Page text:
Would mandatory pre-school diversity experiences put an end to police violence and thus an end to black rioting? The question is absurd, yet that seems to be the point of a recent opinion piece, Please, no more Baltimores (Avery August and Lisa Mishii, The Detroit News, May 14, 2015, p. 2B). August is a professor of immunology, Mishii is a professor of "human resource studies." Both are "Public Voices Fellows" at Cornell University.
August and Mishii do not use the phrase "mandatory pre-school diversity experiences" in their tract, but they ask,
Would exposure to people of diverse backgrounds at a younger age lead us toward a society where police violence wouldn't exist?
"Police violence" is, of course, the ubiquitous talking point in just about all Leftist commentary about the riots that have been breaking out since August of last year. It is political propaganda intended to instill in us the notions that every instance of rioting was triggered by actual police misconduct, and that ongoing police misconduct has been a primary source of resentment and righteous anger in black neighborhoods. The phrase is repeated over and over. That is how propaganda works. You hear it again and again. It becomes part of your thoughts, without you knowing why. People say "diversity is our strength" not because they've really thought about it, but because they've heard it repeated 10 or 20 thousand times already.
When the diversity movement went public back in 1987 it was aimed primarily at college students. By 1996 Leftist professors were trying to get diversity training into middle schools. Today it has been insinuated into elementary schools. So when writers advocate "exposure to people of diverse backgrounds at a younger age", what could they possibly be talking about if not pre-school? If, after all those socially engineered diversity encounters over the last 25 years, we still suffer from "lack of exposure to others," then why do August and Nishii think super-early diversity would work?
They actually offer an answer. It is somehow as with our immune systems. "Exposure to others" at a very early age would be kind of like exposing children to peanuts at an early age so they do not develop peanut allergies later in life. They write:
Exposing our children to the range of our diverse cultures early in their development could lead to the development of tolerance. Early positive exposure may be a powerful antidote to later interracial tension.The basic reasoning seems to be: Early diversity experience would lead to tolerance. Police officers who have internalized this tolerance would not see black suspects as "other," but rather as elements of the same large social body. Thus, black suspects would not be mistreated. Thus, there would be no riots.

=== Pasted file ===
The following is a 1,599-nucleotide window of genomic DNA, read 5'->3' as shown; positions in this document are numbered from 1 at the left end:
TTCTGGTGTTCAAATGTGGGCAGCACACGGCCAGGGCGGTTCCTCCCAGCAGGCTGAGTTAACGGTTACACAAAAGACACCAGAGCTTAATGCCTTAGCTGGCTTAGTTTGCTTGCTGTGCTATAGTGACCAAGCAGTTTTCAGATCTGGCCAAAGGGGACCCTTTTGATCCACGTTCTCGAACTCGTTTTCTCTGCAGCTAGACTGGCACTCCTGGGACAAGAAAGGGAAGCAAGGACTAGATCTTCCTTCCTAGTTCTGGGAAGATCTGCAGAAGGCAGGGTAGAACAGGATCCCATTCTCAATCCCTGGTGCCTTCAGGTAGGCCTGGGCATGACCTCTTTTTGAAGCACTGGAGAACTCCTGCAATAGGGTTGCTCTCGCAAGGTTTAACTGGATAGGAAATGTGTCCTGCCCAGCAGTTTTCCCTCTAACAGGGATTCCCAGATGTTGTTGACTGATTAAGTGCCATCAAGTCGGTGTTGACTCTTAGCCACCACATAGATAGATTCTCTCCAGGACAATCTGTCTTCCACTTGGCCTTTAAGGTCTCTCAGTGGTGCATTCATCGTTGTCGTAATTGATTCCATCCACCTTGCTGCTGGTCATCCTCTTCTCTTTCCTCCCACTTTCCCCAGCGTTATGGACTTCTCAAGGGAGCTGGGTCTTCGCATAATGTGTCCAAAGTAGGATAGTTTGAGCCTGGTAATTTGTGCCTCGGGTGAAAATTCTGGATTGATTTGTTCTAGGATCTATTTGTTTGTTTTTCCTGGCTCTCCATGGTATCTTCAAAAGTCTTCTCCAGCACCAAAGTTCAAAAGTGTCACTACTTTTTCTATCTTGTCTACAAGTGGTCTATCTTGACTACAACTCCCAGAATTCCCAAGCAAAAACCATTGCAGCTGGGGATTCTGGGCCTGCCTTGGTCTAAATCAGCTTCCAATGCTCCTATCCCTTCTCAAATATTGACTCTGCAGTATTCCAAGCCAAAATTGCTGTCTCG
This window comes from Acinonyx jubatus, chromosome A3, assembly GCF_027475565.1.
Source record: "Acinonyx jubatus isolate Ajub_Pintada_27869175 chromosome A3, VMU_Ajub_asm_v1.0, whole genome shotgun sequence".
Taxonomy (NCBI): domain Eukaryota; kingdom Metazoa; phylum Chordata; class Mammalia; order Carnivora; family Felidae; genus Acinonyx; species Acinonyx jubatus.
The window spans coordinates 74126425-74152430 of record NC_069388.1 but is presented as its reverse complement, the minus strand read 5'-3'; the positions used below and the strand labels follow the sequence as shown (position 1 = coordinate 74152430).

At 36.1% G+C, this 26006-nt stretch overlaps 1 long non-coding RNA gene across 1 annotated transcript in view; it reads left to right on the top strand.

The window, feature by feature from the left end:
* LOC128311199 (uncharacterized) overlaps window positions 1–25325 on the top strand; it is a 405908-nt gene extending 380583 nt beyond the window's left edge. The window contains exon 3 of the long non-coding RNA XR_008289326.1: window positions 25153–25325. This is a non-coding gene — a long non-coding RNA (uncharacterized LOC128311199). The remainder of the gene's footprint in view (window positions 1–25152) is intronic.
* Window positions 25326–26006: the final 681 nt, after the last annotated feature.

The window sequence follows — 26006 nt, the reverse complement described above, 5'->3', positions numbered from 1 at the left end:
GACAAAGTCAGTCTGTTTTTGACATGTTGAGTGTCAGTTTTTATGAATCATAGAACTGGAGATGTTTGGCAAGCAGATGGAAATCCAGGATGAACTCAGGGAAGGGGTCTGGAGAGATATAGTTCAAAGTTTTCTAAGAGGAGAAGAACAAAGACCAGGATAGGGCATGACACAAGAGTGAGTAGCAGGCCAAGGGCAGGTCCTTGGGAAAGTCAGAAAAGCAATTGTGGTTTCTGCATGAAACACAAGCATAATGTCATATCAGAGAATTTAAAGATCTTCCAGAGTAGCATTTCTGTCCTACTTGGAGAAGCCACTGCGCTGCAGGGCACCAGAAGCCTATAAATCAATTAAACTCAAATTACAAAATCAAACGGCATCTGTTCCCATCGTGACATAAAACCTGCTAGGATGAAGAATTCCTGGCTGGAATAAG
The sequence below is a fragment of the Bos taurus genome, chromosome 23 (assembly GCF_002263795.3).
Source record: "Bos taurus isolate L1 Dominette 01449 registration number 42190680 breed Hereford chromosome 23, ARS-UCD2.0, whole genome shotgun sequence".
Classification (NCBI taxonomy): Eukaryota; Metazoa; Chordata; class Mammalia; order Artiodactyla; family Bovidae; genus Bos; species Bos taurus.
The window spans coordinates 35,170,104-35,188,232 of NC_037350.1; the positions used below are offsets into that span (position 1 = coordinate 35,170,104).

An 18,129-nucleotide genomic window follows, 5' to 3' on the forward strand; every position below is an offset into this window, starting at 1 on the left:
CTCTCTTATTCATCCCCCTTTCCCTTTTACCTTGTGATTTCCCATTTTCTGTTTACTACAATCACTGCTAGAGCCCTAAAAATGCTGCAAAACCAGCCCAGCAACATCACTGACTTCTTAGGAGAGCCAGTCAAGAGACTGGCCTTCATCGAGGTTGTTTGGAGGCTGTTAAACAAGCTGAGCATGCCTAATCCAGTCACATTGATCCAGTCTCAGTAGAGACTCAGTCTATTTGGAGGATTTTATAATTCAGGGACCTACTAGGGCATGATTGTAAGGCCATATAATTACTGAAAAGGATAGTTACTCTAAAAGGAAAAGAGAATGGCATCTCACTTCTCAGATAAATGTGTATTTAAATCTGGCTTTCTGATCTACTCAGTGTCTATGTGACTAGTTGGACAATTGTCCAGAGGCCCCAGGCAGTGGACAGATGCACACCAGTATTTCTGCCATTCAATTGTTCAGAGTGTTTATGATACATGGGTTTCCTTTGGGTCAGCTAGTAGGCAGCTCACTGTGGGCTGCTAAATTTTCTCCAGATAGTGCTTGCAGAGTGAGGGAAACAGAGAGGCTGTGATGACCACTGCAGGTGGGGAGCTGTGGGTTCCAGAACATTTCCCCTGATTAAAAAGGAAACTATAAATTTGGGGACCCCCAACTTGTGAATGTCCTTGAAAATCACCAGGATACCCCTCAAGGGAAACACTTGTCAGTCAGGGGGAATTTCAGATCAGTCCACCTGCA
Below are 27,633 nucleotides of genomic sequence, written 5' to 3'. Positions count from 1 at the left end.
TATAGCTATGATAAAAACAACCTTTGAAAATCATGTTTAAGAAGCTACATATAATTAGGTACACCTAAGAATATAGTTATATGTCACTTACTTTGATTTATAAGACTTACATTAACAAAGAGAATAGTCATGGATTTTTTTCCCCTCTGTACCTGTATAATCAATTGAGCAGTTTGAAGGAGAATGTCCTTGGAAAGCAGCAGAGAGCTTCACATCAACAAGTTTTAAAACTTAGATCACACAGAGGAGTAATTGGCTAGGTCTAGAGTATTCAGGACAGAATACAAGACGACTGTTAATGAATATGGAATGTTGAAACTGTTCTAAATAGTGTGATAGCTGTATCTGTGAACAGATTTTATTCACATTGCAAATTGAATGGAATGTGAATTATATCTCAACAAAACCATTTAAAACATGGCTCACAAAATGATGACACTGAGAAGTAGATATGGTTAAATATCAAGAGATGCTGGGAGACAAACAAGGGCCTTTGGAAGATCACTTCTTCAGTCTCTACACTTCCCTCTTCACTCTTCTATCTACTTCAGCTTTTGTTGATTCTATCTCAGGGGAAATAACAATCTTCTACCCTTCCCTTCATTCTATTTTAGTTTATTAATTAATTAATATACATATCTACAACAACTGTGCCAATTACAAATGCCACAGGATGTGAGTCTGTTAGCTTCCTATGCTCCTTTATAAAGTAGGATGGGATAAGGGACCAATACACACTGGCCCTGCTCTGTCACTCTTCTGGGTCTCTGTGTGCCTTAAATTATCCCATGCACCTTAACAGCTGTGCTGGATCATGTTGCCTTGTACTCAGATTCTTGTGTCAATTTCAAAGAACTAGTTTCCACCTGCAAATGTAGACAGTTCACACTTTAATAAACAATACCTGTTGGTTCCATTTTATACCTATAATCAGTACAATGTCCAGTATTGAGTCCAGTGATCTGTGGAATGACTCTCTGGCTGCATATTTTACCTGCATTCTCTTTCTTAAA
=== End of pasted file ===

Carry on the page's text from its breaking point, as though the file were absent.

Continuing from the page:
My main objection is this: The diversity people haven't been right about anything yet, so why should American white people give them the opportunity to utterly deform the psyches of our little children for the sake of theories so whacked, they put theories of right-wing crackpots like Alex Jones to shame?
Even if the ideas of August and Nishii worked somewhat as intended, I would still object. Recognizing others as "other" is important for survival. Some white people who have been brainwashed into thinking that black people are no more likely to be bad than white people have ended up being raped, tortured and murdered. The fact is, the black population contains a much larger percentage of bad people than the white population. White people need to know that. We do not need to be "immunized" against that thought.
The issues go way beyond mere personal safety. I do want white children brought up to be polite to and generally respectful of other people, including non-white people. But I also want white children to have a strong, unapologetic sense of their own identity as American white people.
These days we seem to suffer from some kind of intellectual auto-immune disorder. Instead of respecting dissent and the part it can play in a nation's political conversations, too many white people, usually people of some intelligence with a usual level of good-will, will attack it. The dynamic is something like this:
White guy: The main factors in the riots are black criminality, black impulsiveness, deliberate "organization," official encouragement and excuses.I exaggerate for the sake of humor, but the point remains.
Some other white guy: OMG, that is soooo racist!! How could you be such a horrible, racist person!! You fiend, you fiend!! I hate you! Have you no decency!!
After reading the article for the first time, I began to think that Professor August had to be black. His reasoning is lame. If "lack of exposure to others" is the reason "why the legal progress of civil rights seems to have brought us nothing but mistrust," then what exactly was the point of all the diversity training and propaganda we've been subjected to over the last 25 years?
I'm sure that, compared to the average American, August is noticeably more intelligent. So why is his logic so flaccid? My guess is that, as a black professor, he does not get the kind of feedback he needs to keep his thinking sharp. Politically correct white liberal professors put him in a sort of intellectual bubble. They are too timid to challenge him. They are too inhibited to come out and say, "Umm, that's really stupid!" Most people who spend a lot of time thinking and writing need to hear that once in a while. This is guesswork. The real reason might be something else entirely.
I cannot prevent "another Baltimore." Anytime the Lefties want one, they can
get one. All they have to do is wait for some poorly
educated (and probably uneducable) young black male to commit some crime or
act in a blatantly suspicious way and then get in a big fight with a cop and
keep fighting until the cop has only two options: Shoot or die. We know the
routine. We can't stop it.
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